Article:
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Transparency in the Workplace: Why is it Important?

It is easy to feel nervous or out of your depth when presenting questions regarding identity. However, there is a great deal to gain from these difficult conversations, particularly when it comes to the process of representational analysis.

A prerequisite to making changes in your organisation is to collect the data you need to analyse the representation and pay of your diverse talent. However, you are unlikely to hold all of the data you require in your HR system, so you will need to collect the ethnicity data that enables you to prepare the analysis. It is critical to plan this process carefully and conduct it in a transparent and inclusive way for two reasons:

1. To build trust with your workforce by communicating transparently about why you are collecting this data and what you intend to do with it. 

2. To ensure that you are following GDPR guidelines on the collection of this sensitive data.

From our experience, one of the main reasons that organisations are struggling to get an accurate picture of representation across payscales is because of gaps in data formed by the ‘prefer not to say’ category. This category can make a big difference to the analysis of pay gap data. 

Imagine 30% of your employees pick the ‘prefer not to say’ category. Now you cannot accurately state the overall balance of diversity in your organisation and, more critically, you need to look at where these 30% are distributed within your pay range. Are they all near the top or the bottom? If so, what risk do you carry if they are all predominantly one ethnicity? 

Why might people be ticking ‘prefer not to say’?

There are a number of reasons why employees may be selecting the prefer not to say option on data surveys. Some of these are:

  • They don’t find themselves reflected in the categories of choice. 

This is an important issue that can only be mitigated by listening to your talent. Imagine the effect of not seeing yourself on a list of options apart from the very bottom one: other. This can be an uncomfortable and isolating experience.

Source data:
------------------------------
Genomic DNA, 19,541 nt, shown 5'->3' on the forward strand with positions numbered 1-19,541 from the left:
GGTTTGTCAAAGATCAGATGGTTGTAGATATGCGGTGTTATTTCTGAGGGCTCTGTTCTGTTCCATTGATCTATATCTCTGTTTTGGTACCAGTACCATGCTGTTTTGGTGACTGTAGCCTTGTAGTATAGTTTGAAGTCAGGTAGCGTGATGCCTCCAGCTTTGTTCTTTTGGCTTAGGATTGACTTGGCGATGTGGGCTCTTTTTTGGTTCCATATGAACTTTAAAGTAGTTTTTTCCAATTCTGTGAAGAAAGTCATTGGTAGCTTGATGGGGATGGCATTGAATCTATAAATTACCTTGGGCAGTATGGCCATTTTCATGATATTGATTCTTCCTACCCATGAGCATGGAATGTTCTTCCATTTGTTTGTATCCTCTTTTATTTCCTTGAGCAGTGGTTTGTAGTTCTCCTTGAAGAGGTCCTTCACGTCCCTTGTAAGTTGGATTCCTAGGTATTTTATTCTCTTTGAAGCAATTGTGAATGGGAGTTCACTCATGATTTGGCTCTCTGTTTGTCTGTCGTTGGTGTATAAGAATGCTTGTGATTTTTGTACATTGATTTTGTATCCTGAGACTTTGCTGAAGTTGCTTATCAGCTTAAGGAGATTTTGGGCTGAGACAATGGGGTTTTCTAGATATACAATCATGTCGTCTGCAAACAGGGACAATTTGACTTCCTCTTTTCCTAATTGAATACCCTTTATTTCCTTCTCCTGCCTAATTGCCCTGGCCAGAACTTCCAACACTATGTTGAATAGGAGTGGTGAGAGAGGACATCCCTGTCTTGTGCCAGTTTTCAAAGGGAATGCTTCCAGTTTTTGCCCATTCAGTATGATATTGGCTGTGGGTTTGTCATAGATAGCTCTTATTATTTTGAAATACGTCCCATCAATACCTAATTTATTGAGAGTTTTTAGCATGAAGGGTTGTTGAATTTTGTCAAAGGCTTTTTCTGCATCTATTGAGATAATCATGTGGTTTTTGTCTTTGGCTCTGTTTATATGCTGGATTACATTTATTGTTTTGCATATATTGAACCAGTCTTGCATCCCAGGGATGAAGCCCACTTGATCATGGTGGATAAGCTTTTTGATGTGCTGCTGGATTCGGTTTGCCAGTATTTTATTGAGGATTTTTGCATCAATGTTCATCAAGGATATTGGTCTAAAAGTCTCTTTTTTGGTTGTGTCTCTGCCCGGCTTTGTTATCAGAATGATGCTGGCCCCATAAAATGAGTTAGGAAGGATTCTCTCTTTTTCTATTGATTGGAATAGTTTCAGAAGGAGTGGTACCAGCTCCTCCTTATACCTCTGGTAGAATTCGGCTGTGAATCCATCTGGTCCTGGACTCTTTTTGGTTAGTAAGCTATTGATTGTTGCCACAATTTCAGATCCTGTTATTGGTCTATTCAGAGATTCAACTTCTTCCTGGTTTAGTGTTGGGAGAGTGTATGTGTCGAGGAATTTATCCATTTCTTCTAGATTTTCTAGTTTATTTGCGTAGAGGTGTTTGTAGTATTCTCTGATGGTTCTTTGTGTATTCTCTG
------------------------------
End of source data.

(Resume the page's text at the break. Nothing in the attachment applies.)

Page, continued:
However, a free text field for data collection may not work either because you may fail to gather the data you need for what you are trying to analyse. Before analysing you may have to communicate with your talent and tell them how you plan to group some categories (or even omit certain data if the legal requirement fails to account for it).

  • They may be afraid of discrimination.

Unless you communicate your purpose and process you may find your talent doesn’t trust you enough to tell you. There may be apocryphal stories about the use of this data for dismissal or discrimination and this may be enough for them to withhold it.

Even in an inclusive environment, some of your talent may not possess the self-assurance to let you know who they are. By putting effort into the processes described above, this may change in the future and it may in part, be because of the inclusion they see and feel at work. 

  • They may be withholding information so as to not reflect badly on the company. 

Some employees, particularly those near the top of your organisation (who may have the characteristics of your dominant population), may choose to withhold their data for fear of their workplace being viewed in a negative light. 

Having transparent and honest conversations about pay gaps and workplace inequity at all levels is critical if you wish to evolve., You must be transparent about goals and how you are going to tackle the issues within your organisation. This sets the tone of your culture and gives everyone a very clear signal of who you are and what you want and expect.

What can we do to increase transparency?

Some good places to start include making sure that your workforce is aware of why you are collecting data, and familiar with your commitment to diversity and the steps you are taking to promote it. Not only will this improve your chances of collecting accurate data without substantial gaps, but it also helps to foster positive relationships and trust between you and your employees, and spread the good word about the hard work you are putting into improving your workplace.

Ensure that, when collecting data, there is an opportunity for people to recognise themselves fully: their race, sexuality and gender.

Finally, discussing this unknown group transparently may encourage your talent to help you fill in the gaps… “We’re getting a good sense of who we are, but we need your help in filling these gaps – until we have the information, we can’t really tell you what it means for everyone…”. 

This is more than data reporting – this is about not minimising the people in your workplace and their identities. 

When employees know that they have been seen, understood and accepted, they are more likely to give you the information you need to analyse them and their progress. This will allow you to make positive progress by increasing diversity and inclusion as well as removing the various barriers that may exist for fair progression.

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